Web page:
And why wasn’t I told that although Himmler didn’t like the schools, he did like Biodynamic agriculture? Even more importantly there was a Biodynamic farm at Dachau concentration camp. Weleda, (the Anthroposophical company well known today for cosmetics), provided doctors at Dachau with chemical supplies for experiments on prisoners. But I never heard anything about that when I was told about the closing of the schools.

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How Aspects of “moderate” religion morph into dangerous politics

August 11, 2015

Religious leaders are routinely invited to participate in the running of the state, and to enter public discourse on matters about which they haven’t a clue. Their ideas are often totally absurd and transparently self-interested, yet it is widely considered impolite to remark on the worthlessness of their contributions.

Curiously, it is not just religious types who enforce this blanket of politeness. It is often non-believers (especially those inhabiting the “liberal left“) who are quick to tell critics of religion to shut up. “Religion”, they feel, must not be treated as a single category. We must distinguish, they say, between religious “moderates” (who can be indulged as harmless or as potential allies), and extremists (about whom it is frequently asserted are not even religious at all).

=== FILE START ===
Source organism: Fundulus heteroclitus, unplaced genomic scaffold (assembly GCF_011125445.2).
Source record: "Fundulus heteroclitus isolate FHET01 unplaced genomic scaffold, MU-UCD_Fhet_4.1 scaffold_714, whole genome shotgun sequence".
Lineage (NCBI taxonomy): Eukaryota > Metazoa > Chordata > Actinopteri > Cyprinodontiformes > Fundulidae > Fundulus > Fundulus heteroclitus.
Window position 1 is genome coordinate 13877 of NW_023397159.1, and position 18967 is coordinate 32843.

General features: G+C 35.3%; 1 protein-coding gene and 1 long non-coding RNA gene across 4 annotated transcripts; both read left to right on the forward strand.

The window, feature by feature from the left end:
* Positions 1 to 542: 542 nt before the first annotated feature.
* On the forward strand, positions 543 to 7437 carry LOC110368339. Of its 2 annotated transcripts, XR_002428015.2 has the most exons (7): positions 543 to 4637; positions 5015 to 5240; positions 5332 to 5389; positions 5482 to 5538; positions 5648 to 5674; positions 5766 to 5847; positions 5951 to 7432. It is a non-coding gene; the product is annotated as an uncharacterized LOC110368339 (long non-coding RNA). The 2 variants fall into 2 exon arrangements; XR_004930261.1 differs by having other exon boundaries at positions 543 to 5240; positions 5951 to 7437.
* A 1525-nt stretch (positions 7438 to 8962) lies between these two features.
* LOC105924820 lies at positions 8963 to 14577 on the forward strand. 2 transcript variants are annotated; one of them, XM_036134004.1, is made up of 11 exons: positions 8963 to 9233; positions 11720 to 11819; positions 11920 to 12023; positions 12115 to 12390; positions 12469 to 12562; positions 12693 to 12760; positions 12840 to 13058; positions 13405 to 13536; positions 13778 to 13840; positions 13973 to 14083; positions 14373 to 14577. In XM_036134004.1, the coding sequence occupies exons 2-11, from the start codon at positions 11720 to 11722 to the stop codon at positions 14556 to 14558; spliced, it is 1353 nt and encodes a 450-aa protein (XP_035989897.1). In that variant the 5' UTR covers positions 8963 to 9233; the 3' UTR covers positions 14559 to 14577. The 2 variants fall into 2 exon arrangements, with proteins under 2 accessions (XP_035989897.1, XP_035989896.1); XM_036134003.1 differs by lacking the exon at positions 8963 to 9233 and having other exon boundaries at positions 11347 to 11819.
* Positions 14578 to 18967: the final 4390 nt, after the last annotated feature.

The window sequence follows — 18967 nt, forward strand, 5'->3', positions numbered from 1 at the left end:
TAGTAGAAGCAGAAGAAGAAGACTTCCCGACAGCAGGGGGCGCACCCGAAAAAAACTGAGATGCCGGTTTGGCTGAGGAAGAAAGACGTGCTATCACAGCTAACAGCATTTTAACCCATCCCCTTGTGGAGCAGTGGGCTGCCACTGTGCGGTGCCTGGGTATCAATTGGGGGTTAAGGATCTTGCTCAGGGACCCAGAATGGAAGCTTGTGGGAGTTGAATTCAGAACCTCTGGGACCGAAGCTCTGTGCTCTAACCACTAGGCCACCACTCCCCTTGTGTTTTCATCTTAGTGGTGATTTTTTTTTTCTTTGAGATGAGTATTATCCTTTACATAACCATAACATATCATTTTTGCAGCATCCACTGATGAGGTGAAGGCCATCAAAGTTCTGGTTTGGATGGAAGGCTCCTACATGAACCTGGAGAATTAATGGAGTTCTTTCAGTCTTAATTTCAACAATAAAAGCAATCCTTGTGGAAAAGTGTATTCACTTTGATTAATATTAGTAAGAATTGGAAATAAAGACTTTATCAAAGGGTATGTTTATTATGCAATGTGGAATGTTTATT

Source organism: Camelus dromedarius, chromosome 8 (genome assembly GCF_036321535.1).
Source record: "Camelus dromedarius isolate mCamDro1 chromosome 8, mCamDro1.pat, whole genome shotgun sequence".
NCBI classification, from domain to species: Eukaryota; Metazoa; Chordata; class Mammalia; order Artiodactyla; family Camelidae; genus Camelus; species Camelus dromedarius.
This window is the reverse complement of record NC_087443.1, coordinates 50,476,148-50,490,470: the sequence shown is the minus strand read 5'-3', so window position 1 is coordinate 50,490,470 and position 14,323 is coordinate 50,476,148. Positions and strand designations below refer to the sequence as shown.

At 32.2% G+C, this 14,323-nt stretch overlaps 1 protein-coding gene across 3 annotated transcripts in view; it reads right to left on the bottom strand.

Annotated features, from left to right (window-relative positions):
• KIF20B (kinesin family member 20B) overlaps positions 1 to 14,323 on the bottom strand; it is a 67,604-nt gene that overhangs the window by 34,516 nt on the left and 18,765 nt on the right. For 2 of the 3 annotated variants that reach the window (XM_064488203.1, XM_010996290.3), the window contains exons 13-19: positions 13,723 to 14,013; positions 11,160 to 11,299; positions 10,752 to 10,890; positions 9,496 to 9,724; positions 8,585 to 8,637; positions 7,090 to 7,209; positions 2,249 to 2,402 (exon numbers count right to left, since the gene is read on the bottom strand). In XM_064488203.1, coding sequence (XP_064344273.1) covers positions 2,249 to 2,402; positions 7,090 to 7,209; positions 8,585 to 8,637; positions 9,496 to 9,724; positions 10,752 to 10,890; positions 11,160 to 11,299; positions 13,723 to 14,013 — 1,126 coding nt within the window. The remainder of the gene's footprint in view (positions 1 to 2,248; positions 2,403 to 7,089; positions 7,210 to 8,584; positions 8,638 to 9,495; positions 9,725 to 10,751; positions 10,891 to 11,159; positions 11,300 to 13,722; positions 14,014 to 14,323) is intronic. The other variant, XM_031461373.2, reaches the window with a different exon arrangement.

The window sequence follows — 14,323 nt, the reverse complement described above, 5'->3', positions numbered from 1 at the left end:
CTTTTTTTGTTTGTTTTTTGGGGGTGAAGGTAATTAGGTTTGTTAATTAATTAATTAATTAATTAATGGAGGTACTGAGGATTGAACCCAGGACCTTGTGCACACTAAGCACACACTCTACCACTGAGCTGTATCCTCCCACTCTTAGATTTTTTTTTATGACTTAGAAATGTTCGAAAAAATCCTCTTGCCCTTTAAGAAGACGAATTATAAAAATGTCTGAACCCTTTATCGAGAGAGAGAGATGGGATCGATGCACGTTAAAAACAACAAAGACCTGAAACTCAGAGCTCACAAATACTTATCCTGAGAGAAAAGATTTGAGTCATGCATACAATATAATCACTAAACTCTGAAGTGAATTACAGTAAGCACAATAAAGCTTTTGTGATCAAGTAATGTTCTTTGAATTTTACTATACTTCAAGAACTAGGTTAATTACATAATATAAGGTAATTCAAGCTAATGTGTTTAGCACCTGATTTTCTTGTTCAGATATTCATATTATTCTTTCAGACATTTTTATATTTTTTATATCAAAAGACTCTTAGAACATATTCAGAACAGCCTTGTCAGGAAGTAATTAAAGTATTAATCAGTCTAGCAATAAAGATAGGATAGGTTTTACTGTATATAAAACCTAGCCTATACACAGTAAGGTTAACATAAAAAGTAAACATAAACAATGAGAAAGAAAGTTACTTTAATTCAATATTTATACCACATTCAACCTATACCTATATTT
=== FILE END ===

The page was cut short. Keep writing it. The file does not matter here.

Society gains little or nothing from this meek politeness. But worse,  extremists — whether “truly religious” or not — use this welcoming and non-judgmental climate, as a context for gaining access to the hearts and minds of the young.